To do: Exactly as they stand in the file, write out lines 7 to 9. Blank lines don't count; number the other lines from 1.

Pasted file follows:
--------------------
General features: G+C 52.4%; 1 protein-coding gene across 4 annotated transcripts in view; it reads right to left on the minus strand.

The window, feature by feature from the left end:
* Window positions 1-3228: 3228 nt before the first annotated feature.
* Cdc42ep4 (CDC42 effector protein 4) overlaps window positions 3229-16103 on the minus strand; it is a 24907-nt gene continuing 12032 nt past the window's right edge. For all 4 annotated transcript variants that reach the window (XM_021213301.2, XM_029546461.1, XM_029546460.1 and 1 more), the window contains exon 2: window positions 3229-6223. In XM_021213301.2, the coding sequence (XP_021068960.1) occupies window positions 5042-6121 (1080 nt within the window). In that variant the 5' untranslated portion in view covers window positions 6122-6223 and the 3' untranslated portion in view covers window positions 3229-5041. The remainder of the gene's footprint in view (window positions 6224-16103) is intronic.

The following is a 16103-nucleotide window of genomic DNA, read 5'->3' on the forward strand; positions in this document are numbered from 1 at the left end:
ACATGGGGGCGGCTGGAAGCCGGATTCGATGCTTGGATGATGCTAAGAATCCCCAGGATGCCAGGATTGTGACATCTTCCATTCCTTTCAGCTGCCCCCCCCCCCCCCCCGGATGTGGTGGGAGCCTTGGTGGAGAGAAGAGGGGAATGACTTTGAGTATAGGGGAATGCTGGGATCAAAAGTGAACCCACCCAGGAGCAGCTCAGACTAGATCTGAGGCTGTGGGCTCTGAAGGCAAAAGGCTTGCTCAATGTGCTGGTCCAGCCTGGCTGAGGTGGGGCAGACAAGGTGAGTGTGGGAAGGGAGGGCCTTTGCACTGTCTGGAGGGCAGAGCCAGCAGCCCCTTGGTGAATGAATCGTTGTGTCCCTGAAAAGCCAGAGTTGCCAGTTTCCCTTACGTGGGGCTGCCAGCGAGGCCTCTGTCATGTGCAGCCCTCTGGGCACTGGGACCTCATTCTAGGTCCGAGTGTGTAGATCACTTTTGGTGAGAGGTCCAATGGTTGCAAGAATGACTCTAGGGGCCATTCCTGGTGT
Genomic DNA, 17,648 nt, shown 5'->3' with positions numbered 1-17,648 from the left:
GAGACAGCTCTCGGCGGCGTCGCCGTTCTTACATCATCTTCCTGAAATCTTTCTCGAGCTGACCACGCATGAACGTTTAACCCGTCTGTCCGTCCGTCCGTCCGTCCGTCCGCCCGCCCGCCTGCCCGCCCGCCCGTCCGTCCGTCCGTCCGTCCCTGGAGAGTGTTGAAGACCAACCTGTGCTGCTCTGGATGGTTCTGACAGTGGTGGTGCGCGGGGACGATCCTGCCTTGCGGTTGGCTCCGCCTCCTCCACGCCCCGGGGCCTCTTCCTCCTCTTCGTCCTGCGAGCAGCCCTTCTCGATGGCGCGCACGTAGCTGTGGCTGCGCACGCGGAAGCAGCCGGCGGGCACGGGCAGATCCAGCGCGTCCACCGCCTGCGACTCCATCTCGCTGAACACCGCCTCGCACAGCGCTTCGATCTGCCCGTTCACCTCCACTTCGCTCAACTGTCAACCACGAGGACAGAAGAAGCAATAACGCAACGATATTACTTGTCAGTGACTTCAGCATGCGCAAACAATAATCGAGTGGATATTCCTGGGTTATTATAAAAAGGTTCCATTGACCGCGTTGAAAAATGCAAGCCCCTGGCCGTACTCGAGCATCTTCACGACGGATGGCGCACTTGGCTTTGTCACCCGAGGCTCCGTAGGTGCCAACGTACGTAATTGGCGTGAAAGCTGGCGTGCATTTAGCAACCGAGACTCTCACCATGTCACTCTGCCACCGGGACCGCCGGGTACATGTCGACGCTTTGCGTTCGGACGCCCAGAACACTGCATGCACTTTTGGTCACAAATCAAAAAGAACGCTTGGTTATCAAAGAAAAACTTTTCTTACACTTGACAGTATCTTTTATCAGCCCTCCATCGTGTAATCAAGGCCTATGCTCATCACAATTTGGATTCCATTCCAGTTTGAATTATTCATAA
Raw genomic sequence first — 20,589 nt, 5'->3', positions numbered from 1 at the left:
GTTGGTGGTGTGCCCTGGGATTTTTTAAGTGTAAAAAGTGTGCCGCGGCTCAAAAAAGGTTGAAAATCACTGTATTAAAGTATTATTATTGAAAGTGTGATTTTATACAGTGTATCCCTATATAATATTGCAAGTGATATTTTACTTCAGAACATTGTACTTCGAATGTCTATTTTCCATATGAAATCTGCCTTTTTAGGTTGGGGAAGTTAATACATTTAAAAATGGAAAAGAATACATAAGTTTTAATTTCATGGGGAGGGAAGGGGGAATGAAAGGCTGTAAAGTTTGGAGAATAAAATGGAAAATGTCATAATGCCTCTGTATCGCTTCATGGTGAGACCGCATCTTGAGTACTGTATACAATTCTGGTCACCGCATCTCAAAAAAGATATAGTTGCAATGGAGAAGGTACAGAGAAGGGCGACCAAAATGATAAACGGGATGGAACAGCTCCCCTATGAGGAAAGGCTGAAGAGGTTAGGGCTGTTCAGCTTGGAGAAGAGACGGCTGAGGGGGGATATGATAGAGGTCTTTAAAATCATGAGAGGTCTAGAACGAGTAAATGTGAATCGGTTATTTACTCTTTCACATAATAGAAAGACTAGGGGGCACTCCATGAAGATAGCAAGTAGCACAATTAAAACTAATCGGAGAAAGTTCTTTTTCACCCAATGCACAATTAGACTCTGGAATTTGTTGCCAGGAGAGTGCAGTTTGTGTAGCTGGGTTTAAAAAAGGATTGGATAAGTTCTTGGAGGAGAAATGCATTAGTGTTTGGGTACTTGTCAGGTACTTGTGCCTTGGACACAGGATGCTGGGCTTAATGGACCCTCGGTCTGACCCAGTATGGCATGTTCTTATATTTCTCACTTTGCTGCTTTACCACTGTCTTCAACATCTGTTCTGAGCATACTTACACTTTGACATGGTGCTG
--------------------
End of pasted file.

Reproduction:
Genomic DNA, 17,648 nt, shown 5'->3' with positions numbered 1-17,648 from the left:
GAGACAGCTCTCGGCGGCGTCGCCGTTCTTACATCATCTTCCTGAAATCTTTCTCGAGCTGACCACGCATGAACGTTTAACCCGTCTGTCCGTCCGTCCGTCCGTCCGTCCGCCCGCCCGCCTGCCCGCCCGCCCGTCCGTCCGTCCGTCCGTCCCTGGAGAGTGTTGAAGACCAACCTGTGCTGCTCTGGATGGTTCTGACAGTGGTGGTGCGCGGGGACGATCCTGCCTTGCGGTTGGCTCCGCCTCCTCCACGCCCCGGGGCCTCTTCCTCCTCTTCGTCCTGCGAGCAGCCCTTCTCGATGGCGCGCACGTAGCTGTGGCTGCGCACGCGGAAGCAGCCGGCGGGCACGGGCAGATCCAGCGCGTCCACCGCCTGCGACTCCATCTCGCTGAACACCGCCTCGCACAGCGCTTCGATCTGCCCGTTCACCTCCACTTCGCTCAACTGTCAACCACGAGGACAGAAGAAGCAATAACGCAACGATATTACTTGTCAGTGACTTCAGCATGCGCAAACAATAATCGAGTGGATATTCCTGGGTTATTATAAAAAGGTTCCATTGACCGCGTTGAAAAATGCAAGCCCCTGGCCGTACTCGAGCATCTTCACGACGGATGGCGCACTTGGCTTTGTCACCCGAGGCTCCGTAGGTGCCAACGTACGTAATTGGCGTGAAAGCTGGCGTGCATTTAGCAACCGAGACTCTCACCATGTCACTCTGCCACCGGGACCGCCGGGTACATGTCGACGCTTTGCGTTCGGACGCCCAGAACACTGCATGCACTTTTGGTCACAAATCAAAAAGAACGCTTGGTTATCAAAGAAAAACTTTTCTTACACTTGACAGTATCTTTTATCAGCCCTCCATCGTGTAATCAAGGCCTATGCTCATCACAATTTGGATTCCATTCCAGTTTGAATTATTCATAA
Raw genomic sequence first — 20,589 nt, 5'->3', positions numbered from 1 at the left: